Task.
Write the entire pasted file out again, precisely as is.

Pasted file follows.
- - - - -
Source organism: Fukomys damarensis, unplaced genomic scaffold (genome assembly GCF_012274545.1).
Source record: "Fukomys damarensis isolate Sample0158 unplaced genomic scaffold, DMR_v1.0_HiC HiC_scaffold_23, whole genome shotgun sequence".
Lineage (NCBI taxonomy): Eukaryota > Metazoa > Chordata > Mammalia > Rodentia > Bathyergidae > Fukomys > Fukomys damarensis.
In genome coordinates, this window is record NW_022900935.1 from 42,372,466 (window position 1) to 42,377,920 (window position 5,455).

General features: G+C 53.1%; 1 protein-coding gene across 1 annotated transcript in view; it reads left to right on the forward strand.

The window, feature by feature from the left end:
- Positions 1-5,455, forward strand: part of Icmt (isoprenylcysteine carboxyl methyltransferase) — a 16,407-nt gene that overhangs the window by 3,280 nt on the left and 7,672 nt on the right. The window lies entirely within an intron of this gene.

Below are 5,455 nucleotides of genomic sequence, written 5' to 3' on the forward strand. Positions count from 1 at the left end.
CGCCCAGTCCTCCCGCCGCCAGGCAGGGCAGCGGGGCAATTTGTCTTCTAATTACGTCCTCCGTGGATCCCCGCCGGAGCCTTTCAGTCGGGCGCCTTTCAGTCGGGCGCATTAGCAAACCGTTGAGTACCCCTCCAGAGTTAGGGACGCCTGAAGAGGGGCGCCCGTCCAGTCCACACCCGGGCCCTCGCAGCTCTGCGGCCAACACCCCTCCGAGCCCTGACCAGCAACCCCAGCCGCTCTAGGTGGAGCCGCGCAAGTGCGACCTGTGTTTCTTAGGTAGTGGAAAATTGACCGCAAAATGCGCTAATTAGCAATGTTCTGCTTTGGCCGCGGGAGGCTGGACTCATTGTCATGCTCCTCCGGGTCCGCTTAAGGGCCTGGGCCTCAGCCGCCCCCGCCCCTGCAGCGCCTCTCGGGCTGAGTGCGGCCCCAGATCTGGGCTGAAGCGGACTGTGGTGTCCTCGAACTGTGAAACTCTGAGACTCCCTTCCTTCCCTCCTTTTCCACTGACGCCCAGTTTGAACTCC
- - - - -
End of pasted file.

Source organism: Fukomys damarensis, unplaced genomic scaffold (genome assembly GCF_012274545.1).
Source record: "Fukomys damarensis isolate Sample0158 unplaced genomic scaffold, DMR_v1.0_HiC HiC_scaffold_23, whole genome shotgun sequence".
Lineage (NCBI taxonomy): Eukaryota > Metazoa > Chordata > Mammalia > Rodentia > Bathyergidae > Fukomys > Fukomys damarensis.
In genome coordinates, this window is record NW_022900935.1 from 42,372,466 (window position 1) to 42,377,920 (window position 5,455).

General features: G+C 53.1%; 1 protein-coding gene across 1 annotated transcript in view; it reads left to right on the forward strand.

The window, feature by feature from the left end:
- Positions 1-5,455, forward strand: part of Icmt (isoprenylcysteine carboxyl methyltransferase) — a 16,407-nt gene that overhangs the window by 3,280 nt on the left and 7,672 nt on the right. The window lies entirely within an intron of this gene.

Below are 5,455 nucleotides of genomic sequence, written 5' to 3' on the forward strand. Positions count from 1 at the left end.
CGCCCAGTCCTCCCGCCGCCAGGCAGGGCAGCGGGGCAATTTGTCTTCTAATTACGTCCTCCGTGGATCCCCGCCGGAGCCTTTCAGTCGGGCGCCTTTCAGTCGGGCGCATTAGCAAACCGTTGAGTACCCCTCCAGAGTTAGGGACGCCTGAAGAGGGGCGCCCGTCCAGTCCACACCCGGGCCCTCGCAGCTCTGCGGCCAACACCCCTCCGAGCCCTGACCAGCAACCCCAGCCGCTCTAGGTGGAGCCGCGCAAGTGCGACCTGTGTTTCTTAGGTAGTGGAAAATTGACCGCAAAATGCGCTAATTAGCAATGTTCTGCTTTGGCCGCGGGAGGCTGGACTCATTGTCATGCTCCTCCGGGTCCGCTTAAGGGCCTGGGCCTCAGCCGCCCCCGCCCCTGCAGCGCCTCTCGGGCTGAGTGCGGCCCCAGATCTGGGCTGAAGCGGACTGTGGTGTCCTCGAACTGTGAAACTCTGAGACTCCCTTCCTTCCCTCCTTTTCCACTGACGCCCAGTTTGAACTCC